This is a review about the 1995 Tamil film titled Bombay.
First off a little background about this film and me. At the time of writing this review, I had just finished watching it for the second time ever. When I first watched this film, I was about 12 years old. Being the young, stupid kid I was, I disliked this film a lot when my mother first showed it to me. I saw it purely as a lame romance film set against a bunch of religious zealots killing each other. Now, 10 years later, while I was surfing YouTube, I stumbled the song “Uyire Uyire” from the film and was actually impressed by the song. So I decided to sit down and re-watch it. Now that I’m older, I was able to appreciate this film much more during my second viewing. I now consider it to be a classic of Tamil cinema. Yes, I know that some people’s definition of classic Tamil cinema differs from my definition, but I was born int he 90s, so films from the 90s feel classic to me. Anyhow, enough background! Let’s get on to reviewing this film.
All I can say is wow. Seriously, the acting in this film from the main and supporting characters is fantastic. Again, Manisha Koirala shows off her acting skill by portraying a young school girl thrust from rural into city life, and then a distraught mother perfectly. Her acting easily carries the entire film. This film has cemented her in my personal actress Hall of Fame. There are not many actresses who can capture my attention and hold it for a 2.5 hour movie just on the strength of their acting alone. The character she plays in the film is well developed. We get to see her background including her religion, her family and most importantly, how she grows and develops over the course of the film. I can’t say I have seen very many films (Tamil or otherwise) that have shown the level of growth that Koirala’s character undergoes. Of course, Manisha is not the only star of this film. We have her counterpart, Arvind Swamy. While he does not give that great of an impression at a beginning, soon I was impressed by his acting as well. The man really knows how to portray emotions. Again, just like Manisha’s character, Arvind’s character also grows during the film. Then of course, we get to the two actors that played Arvind’s father and Manisha’s father respectively: Nasser and Vasudevan. Both of these men show some serious acting prowess. While you are watching them, you would think that these actors hate each other and hate their contemporary’s religion in real life. That’s how strong their acting is. Again, both of the characters that these actors play also develop and change during the course of the film. All in all, a solid cast delivering solid characters.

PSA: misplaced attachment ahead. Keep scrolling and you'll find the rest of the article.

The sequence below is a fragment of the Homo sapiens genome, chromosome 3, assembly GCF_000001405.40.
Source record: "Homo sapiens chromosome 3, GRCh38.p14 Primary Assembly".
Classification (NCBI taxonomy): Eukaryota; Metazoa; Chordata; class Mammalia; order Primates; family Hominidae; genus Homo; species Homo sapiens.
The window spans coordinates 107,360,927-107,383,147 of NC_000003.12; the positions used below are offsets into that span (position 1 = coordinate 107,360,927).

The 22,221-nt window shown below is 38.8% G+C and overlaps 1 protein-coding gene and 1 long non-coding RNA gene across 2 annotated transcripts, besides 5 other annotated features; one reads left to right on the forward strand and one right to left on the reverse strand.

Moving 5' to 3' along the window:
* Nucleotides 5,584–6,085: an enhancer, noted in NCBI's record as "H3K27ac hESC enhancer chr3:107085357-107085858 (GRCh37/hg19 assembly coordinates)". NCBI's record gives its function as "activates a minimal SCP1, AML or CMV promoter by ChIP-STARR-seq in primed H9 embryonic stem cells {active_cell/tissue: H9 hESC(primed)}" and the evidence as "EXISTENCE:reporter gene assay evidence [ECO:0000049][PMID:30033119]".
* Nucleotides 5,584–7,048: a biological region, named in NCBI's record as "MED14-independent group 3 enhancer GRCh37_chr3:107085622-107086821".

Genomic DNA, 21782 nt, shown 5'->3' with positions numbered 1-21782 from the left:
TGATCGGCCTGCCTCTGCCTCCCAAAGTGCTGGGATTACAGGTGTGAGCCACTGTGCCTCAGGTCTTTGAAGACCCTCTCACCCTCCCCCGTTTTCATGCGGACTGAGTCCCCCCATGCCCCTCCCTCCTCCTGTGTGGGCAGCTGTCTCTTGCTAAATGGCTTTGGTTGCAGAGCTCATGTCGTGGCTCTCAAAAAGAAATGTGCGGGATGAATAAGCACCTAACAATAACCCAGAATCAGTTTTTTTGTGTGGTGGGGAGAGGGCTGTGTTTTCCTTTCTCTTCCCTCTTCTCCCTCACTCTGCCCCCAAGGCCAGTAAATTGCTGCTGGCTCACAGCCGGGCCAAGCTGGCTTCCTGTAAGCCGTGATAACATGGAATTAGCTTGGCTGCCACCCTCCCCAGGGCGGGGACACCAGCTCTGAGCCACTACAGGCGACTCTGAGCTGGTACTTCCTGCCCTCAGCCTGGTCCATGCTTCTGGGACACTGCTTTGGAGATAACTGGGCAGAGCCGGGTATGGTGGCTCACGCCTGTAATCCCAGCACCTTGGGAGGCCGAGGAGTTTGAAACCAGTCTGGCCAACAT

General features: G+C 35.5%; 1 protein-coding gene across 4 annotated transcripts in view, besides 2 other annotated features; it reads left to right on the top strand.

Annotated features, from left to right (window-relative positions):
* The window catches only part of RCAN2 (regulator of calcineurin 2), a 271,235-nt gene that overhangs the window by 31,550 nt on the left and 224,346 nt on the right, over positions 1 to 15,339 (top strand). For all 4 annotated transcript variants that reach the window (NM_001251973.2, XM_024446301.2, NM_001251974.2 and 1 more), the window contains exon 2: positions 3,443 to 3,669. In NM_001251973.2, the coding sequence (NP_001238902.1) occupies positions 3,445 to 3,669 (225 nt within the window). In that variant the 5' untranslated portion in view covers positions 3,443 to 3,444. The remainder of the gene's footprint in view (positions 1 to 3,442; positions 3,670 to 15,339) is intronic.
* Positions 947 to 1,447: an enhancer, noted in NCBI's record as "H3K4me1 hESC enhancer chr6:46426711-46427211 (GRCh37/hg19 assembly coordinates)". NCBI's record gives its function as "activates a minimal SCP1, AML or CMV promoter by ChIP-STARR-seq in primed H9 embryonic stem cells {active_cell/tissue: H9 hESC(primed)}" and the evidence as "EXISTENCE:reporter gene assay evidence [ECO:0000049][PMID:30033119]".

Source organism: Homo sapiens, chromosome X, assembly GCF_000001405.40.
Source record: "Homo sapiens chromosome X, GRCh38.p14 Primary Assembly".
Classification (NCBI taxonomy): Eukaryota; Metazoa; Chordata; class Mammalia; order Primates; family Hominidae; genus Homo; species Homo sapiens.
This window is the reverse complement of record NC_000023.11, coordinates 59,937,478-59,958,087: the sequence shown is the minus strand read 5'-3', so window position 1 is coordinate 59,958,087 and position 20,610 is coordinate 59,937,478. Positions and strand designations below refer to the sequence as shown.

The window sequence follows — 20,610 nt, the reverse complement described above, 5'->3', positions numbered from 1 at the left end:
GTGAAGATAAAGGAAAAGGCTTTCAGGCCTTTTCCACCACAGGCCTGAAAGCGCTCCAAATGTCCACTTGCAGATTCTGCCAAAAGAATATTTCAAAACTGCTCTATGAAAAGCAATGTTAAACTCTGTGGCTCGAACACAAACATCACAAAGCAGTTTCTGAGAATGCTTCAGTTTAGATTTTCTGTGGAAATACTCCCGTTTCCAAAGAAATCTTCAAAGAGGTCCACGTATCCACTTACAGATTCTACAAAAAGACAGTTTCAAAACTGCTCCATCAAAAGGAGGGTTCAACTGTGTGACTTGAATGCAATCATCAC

I think it is safe to say that this is one of the best set of songs that A. R. Rahman has ever composed for a film. The tracks cover a wide diversity of genres from ballads/melodies to more fast-paced dance-ish songs. Each song is memorable and consequently each song has made it into my music collection. They are that good. Rahman takes full advantage of the singers and instrumentals to deliver songs that are powerful and emotional. I actually felt the songs affecting my emotional state as I was watching the movie. Same with the instrumental soundtrack used during the various scenes in the film. The music was perfect in creating the atmosphere that Mani Ratnam wanted to show to the audience. The tracks “Uyire Uyire, “Kannale” and “Malarodu” were incredibly powerful tracks that fit perfectly for the scenes, moments and dance sequences they were used in. All in all, an astounding soundtrack. I will not go too much into the music videos for the songs themselves. They all did a wonderful job of keeping up with the quality of the songs. I would however like to highlight that the music videos for “Uyire Uyire” and “Kannale” were fantastic. The shots used in “Uyire Uyire” were beautiful and the use of nature to accent the emotion of the song was brilliantly done. “Kannale” also managed to keep up with the song itself and showcased some beautiful scenes.